1. State Ownership:
A public enterprise is wholly owned by the Central Government or State Government(s) or local authority or jointly owned by two or more of them, in case the enterprise is owned both by the Government and private sector, the State must have at least 51 percent share in ownership.
2. State Control:
The ultimate control of a public enterprise lies with the Government which appoints its Board of Directors and the Chief Executive.
3. Government financing:
The whole or a major portion of the capital of a public enterprise is provided by the Government.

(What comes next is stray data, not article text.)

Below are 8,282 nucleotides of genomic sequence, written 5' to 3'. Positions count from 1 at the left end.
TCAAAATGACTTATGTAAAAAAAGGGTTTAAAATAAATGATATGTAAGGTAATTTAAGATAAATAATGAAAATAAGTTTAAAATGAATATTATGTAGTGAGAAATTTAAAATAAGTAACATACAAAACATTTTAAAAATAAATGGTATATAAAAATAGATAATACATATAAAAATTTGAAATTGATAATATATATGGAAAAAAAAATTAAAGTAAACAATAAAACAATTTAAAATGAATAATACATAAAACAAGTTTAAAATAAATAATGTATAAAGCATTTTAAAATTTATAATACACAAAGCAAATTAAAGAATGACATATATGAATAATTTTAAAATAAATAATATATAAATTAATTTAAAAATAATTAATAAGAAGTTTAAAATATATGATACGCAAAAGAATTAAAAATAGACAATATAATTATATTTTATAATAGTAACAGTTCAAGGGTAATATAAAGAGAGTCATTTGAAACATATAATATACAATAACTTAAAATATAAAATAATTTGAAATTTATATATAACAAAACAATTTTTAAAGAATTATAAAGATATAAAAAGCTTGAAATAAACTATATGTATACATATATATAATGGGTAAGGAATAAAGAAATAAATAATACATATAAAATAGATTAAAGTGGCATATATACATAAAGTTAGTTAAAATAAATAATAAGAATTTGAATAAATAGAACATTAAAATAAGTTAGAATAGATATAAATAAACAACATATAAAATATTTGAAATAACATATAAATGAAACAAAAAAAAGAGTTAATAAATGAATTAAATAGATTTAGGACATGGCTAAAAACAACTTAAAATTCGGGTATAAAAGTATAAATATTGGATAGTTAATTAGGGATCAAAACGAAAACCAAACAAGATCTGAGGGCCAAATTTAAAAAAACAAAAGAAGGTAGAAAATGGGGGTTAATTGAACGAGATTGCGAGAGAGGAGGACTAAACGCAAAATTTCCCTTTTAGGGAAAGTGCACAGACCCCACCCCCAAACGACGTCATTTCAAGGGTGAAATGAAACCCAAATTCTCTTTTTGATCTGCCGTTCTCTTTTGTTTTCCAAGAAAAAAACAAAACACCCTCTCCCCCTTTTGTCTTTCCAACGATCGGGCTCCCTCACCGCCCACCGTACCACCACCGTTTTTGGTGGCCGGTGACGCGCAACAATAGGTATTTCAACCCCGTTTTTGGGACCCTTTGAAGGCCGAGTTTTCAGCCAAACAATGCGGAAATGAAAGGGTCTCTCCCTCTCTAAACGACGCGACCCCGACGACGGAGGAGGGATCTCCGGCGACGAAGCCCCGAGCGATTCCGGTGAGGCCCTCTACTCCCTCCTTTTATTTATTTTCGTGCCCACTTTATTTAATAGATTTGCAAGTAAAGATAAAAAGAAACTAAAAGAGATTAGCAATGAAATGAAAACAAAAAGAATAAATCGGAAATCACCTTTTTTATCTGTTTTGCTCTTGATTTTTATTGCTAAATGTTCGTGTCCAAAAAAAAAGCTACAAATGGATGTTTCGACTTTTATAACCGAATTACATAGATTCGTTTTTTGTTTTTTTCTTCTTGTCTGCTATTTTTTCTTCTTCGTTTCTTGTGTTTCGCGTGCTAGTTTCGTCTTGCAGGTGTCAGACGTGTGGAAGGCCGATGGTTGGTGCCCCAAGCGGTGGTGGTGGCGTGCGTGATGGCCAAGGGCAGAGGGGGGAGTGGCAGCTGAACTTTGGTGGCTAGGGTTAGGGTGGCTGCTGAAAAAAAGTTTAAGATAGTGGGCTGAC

4. Service Motive:
The primary aim of a public enterprise is to render service to the society at large. It may have even to incur losses for this purpose. However, public enterprises are expected to generate surplus in course of time.
5. Public Accountability:
Public enterprises are financed out of public money. Therefore, they are accountable for their results to the elected representatives of the public, i.e., the Parliament and the State Legislature. That is why; the working of public enterprises is scrutinized by the Committees of the Parliament or the State Legislature.
6. Autonomous Bodies:
Public enterprises are autonomous or semi- autonomous bodies. In some cases they work under the control of Government departments. In other cases these enterprises function as companies and statutory corporations.